During the Great Depression, panicky Americans converted deposits into currency and thousands of banks that could not meet withdrawal demands were forced to close. When the banks closed, depositors ended up losing all of their savings. Consequently, President Franklin Roosevelt signed the Banking Act of 1933, which created the Federal Deposit Insurance Corporation (FDIC). This independent U.S. government agency protects depositors against losses and prevents runs on FDIC-insured banks or savings association banks. Discover what types of deposits the FDIC covers and how to make sure that you are getting the highest level of insurance for your money.
Initially, federal deposit insurance provided up to $2,500 in coverage. By all counts, it was successful in restoring public confidence and stability in the nation's banking system. Only nine banks failed in 1934, whereas more than 9,000 had failed during the preceding four years.
In July 1934, the coverage increased to $5,000. Since then, the maximum insurance has changed as follows:
The FDIC insurance covers the principal and any accrued interest through the date of the insured bank's closing on all your bank deposits including: checking, savings, money markets, and CDs. FDIC does not insure investments in stocks, bonds, mutual funds, life insurance policies, annuities or municipal securities, even if you bought these from an insured bank. U.S. Treasury bills, bonds and notes are also excluded. These are backed by the full faith and credit of the U.S. government. (To learn more about how to read your insurance contract, see Understand Your Insurance Contract.)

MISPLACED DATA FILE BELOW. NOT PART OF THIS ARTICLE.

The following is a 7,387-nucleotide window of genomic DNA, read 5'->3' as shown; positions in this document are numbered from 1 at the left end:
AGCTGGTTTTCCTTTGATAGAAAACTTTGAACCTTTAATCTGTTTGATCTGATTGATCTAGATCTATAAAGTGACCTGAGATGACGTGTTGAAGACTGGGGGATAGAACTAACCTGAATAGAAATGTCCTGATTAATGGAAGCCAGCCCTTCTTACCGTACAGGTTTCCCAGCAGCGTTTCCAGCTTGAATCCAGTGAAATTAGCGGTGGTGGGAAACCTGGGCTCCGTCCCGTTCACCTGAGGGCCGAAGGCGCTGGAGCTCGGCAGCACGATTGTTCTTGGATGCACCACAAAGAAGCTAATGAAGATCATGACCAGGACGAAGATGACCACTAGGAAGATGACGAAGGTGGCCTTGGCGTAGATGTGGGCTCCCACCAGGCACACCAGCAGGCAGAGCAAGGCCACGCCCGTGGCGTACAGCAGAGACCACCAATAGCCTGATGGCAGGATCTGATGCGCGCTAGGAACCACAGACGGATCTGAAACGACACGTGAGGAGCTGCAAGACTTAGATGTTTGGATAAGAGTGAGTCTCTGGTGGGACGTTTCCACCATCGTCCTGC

The amount of coverage you have depends on how you establish the ownership and, if applicable, beneficiary designations.
Single accounts include those:
The FDIC coverage is $250,000 for the total of all single accounts owned by the same person at the same insured bank.
Joint accounts are owned by two or more people. To qualify, all co-owners must:
Each co-owner's share of every account that is jointly held at the same insured bank is added together. The maximum insured value for each co-owner is $250,000.
Self-Directed Retirement Accounts
Self-directed retirement accounts are retirement accounts in which the owner - not a plan administrator - directs how the funds are invested. Examples include:
All self-directed retirement funds owned by the same person in the same FDIC-insured bank are combined and insured up to $250,000. This means that your traditional IRAs are added to your Roth IRAs and all other self-directed accounts to get the total.
Revocable Trust Accounts
When you set up a revocable trust account, you generally indicate that the funds will pass to named beneficiaries upon your death. (To learn more, see Establishing A Revocable Living Trust.)
Payable-On-Death (POD) Accounts
Your POD account is insured up to $250,000 for each beneficiary. However, there are some requirements, including:
Others, including in-laws, cousins and charities, do not qualify.
Therefore, if you set up a POD account naming your three children as beneficiaries, each child's interest would be FDIC insured for up to $250,000, and your account would have $750,000 in potential coverage.